Term Paper: Black Women on Early Television

Pages: 8 (2470 words)  ·  Bibliography Sources: 1+  ·  Level: College Senior  ·  Topic: Black Studies  ·  Buy This Paper


[. . .] She worked for the Quaker Oats company from 1948 to 1966. Wilson conceded that although her family was supportive of her role as Aunt Jemima the commercials were met with much criticism and many felt that the role was demeaning to black women. (Foxworth)

Characters that were considered too White, the Single Black Mother and stereotypes perpetuated throughout the 70's

At the other end of the spectrum were television shows in which the black female characters were deemed as being too White. One such show was Julia which debuted in 1968 and starred Diahann Carroll as a single mother. Much of the controversy arose from the fact that most Blacks did not live like Julia and many felt that the character was a misrepresentation of the Black community. (Giovanni and Smith) Many also felt that Julia's son lack a father figure on the show. (Giovanni and Smith)

Carroll confesses in her autobiography that she was often bombarded by activists and psychologist alike who showed great disdain for the character and the message that was being sent to the African-American community. (Carroll) Carroll also asserts that she had no control over the decisions being made by the creators of the show. She also felt that Julia was an accurate depiction of some black people including herself. In her autobiography she asserts that,

What captured my attention was Julia herself. From the first scene I understood her completely. Julia's conversations with her son reflected many of the same middle-class attitudes toward parenting I experienced in my own childhood. I could relate to Julia's desire to make a place for herself in the world. She wanted a good job. She wanted an apartment. She wanted to give her child a decent education. (Carroll)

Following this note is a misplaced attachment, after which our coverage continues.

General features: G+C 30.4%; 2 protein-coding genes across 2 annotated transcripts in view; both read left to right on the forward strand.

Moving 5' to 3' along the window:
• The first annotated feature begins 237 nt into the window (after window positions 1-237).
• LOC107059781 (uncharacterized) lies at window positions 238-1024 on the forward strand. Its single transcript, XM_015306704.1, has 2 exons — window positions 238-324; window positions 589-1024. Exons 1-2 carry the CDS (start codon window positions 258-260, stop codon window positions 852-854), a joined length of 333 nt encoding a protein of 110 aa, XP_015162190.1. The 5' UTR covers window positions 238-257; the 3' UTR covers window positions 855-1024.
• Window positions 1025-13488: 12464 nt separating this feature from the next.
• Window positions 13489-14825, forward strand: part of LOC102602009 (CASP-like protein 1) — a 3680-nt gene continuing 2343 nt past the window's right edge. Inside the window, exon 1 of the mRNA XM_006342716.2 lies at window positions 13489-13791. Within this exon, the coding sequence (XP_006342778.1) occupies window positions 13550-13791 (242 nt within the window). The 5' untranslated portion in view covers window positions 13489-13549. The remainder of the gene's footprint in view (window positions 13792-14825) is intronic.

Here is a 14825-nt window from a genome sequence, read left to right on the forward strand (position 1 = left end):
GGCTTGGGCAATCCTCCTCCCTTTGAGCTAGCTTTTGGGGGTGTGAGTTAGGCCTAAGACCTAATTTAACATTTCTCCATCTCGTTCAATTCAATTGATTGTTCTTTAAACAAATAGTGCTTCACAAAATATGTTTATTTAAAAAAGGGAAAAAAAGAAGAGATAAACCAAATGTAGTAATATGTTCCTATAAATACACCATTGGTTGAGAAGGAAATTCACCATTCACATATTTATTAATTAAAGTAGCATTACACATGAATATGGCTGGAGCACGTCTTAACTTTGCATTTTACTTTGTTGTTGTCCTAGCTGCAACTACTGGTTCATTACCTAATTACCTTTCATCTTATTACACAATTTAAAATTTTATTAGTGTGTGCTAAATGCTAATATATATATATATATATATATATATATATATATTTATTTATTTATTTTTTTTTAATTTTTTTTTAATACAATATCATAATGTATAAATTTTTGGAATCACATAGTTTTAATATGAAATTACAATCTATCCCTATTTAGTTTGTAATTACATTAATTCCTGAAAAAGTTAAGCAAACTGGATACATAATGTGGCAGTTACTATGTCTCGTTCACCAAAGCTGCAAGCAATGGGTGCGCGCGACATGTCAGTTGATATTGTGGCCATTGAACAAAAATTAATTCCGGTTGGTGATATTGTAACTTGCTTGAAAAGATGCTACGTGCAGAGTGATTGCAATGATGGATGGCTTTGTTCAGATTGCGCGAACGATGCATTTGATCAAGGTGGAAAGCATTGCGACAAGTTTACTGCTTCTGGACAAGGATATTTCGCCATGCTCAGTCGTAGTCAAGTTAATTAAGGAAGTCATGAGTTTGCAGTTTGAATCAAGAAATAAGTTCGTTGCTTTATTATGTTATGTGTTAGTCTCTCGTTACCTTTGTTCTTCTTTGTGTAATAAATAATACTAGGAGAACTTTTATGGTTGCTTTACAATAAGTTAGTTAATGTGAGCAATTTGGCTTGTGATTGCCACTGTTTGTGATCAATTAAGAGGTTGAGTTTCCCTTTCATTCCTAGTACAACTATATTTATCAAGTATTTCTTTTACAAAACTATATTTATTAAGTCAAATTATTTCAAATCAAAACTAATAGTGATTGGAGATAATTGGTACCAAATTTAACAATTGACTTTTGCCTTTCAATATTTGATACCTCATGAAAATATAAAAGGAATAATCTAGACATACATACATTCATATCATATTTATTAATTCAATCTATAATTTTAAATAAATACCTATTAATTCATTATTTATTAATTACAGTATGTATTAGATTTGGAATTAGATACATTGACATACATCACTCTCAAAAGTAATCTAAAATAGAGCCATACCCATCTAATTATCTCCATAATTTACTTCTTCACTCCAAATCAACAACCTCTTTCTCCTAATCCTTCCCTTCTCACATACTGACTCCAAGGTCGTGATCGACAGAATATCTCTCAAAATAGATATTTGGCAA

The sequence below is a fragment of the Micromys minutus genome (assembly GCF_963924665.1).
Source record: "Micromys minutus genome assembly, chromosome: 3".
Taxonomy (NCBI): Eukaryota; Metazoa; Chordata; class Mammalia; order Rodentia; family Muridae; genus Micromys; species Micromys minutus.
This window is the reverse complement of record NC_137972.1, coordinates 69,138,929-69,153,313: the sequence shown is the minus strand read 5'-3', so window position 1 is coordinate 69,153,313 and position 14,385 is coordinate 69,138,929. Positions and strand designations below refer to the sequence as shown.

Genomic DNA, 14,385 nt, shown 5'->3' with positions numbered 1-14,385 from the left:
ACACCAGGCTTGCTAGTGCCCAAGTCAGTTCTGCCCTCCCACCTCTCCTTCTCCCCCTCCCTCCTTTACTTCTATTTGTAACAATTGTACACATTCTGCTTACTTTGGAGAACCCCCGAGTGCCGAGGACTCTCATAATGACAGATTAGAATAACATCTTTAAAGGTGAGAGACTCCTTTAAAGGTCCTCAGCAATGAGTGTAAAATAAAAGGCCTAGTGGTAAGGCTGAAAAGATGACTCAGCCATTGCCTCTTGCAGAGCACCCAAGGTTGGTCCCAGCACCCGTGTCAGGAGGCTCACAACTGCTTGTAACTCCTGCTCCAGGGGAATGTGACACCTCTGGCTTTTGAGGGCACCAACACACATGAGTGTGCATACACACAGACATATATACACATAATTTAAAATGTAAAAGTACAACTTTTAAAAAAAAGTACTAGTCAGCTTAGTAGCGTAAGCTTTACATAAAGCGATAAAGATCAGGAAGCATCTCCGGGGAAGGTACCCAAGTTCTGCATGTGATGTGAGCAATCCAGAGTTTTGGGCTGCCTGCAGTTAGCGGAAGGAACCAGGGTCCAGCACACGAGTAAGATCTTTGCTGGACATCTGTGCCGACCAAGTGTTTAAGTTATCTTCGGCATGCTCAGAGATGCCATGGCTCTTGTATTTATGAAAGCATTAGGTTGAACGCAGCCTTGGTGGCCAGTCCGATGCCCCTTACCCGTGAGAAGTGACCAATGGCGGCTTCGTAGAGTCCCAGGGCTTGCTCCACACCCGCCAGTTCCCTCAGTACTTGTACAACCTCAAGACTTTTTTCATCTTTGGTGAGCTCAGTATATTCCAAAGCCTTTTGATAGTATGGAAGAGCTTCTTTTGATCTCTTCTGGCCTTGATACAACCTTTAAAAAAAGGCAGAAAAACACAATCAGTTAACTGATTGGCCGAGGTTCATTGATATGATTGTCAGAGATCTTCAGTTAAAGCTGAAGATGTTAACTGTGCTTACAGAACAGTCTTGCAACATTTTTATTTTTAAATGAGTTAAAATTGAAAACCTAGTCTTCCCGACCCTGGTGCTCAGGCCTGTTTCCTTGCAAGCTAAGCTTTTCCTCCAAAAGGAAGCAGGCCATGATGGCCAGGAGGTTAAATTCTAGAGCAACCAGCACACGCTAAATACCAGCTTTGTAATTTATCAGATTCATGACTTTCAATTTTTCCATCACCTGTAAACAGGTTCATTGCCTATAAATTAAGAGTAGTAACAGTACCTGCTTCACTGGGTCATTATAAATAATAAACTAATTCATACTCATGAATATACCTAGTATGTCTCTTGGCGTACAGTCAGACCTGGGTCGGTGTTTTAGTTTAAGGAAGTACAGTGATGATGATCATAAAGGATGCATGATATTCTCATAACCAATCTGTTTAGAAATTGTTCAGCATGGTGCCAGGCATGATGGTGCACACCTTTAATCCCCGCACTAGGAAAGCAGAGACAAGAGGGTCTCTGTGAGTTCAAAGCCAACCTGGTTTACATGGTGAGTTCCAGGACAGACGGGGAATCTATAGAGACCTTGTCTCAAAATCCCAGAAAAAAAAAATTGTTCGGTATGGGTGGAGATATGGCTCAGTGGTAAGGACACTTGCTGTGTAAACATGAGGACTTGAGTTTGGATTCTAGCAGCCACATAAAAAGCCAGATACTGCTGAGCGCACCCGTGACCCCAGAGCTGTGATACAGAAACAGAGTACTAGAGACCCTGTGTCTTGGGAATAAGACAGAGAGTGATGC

Although there was a part of Carroll that understood the character of Julia she also realized that she had a responsibility to the Black community. Carroll states that after hearing the frustrations of activists and the Black Community she made a concerted effort to examine her scripts more carefully and object to any material that she felt was questionable. (Carroll) Carroll did not want to perpetuate ignorance about the Black community.

In the 70's, shows like Good Times, Sanford and Son and That's My Mama were also controversial because of the stereotypes that were being perpetuated once again. In Good Times the mother of the family, Florida was cast as a housewife with a husband that was usually laid off or working a low wage job. Neither had a high school education and the family lived in the Ghetto. The woman who played the role of Florida was seen as the matriarch of the family who kept everything together when her husband was laid off of work or they didn't have enough money to pay bills. (Giovanni and Smith)